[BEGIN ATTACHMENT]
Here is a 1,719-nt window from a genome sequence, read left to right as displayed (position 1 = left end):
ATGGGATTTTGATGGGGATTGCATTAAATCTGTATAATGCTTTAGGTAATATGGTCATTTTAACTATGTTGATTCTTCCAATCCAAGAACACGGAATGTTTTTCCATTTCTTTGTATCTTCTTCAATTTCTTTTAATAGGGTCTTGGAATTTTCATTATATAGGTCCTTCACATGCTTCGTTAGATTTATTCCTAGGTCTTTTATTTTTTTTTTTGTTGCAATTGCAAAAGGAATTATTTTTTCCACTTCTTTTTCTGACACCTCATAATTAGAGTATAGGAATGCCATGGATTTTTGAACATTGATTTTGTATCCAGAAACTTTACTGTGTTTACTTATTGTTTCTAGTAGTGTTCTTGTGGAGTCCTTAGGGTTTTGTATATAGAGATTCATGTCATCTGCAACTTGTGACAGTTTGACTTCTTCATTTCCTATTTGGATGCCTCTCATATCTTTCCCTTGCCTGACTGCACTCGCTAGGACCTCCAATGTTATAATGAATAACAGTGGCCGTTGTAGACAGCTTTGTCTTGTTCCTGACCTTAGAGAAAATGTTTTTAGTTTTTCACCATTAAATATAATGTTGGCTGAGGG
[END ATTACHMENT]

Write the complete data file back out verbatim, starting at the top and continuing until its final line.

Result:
Here is a 1,719-nt window from a genome sequence, read left to right as displayed (position 1 = left end):
ATGGGATTTTGATGGGGATTGCATTAAATCTGTATAATGCTTTAGGTAATATGGTCATTTTAACTATGTTGATTCTTCCAATCCAAGAACACGGAATGTTTTTCCATTTCTTTGTATCTTCTTCAATTTCTTTTAATAGGGTCTTGGAATTTTCATTATATAGGTCCTTCACATGCTTCGTTAGATTTATTCCTAGGTCTTTTATTTTTTTTTTTGTTGCAATTGCAAAAGGAATTATTTTTTCCACTTCTTTTTCTGACACCTCATAATTAGAGTATAGGAATGCCATGGATTTTTGAACATTGATTTTGTATCCAGAAACTTTACTGTGTTTACTTATTGTTTCTAGTAGTGTTCTTGTGGAGTCCTTAGGGTTTTGTATATAGAGATTCATGTCATCTGCAACTTGTGACAGTTTGACTTCTTCATTTCCTATTTGGATGCCTCTCATATCTTTCCCTTGCCTGACTGCACTCGCTAGGACCTCCAATGTTATAATGAATAACAGTGGCCGTTGTAGACAGCTTTGTCTTGTTCCTGACCTTAGAGAAAATGTTTTTAGTTTTTCACCATTAAATATAATGTTGGCTGAGGG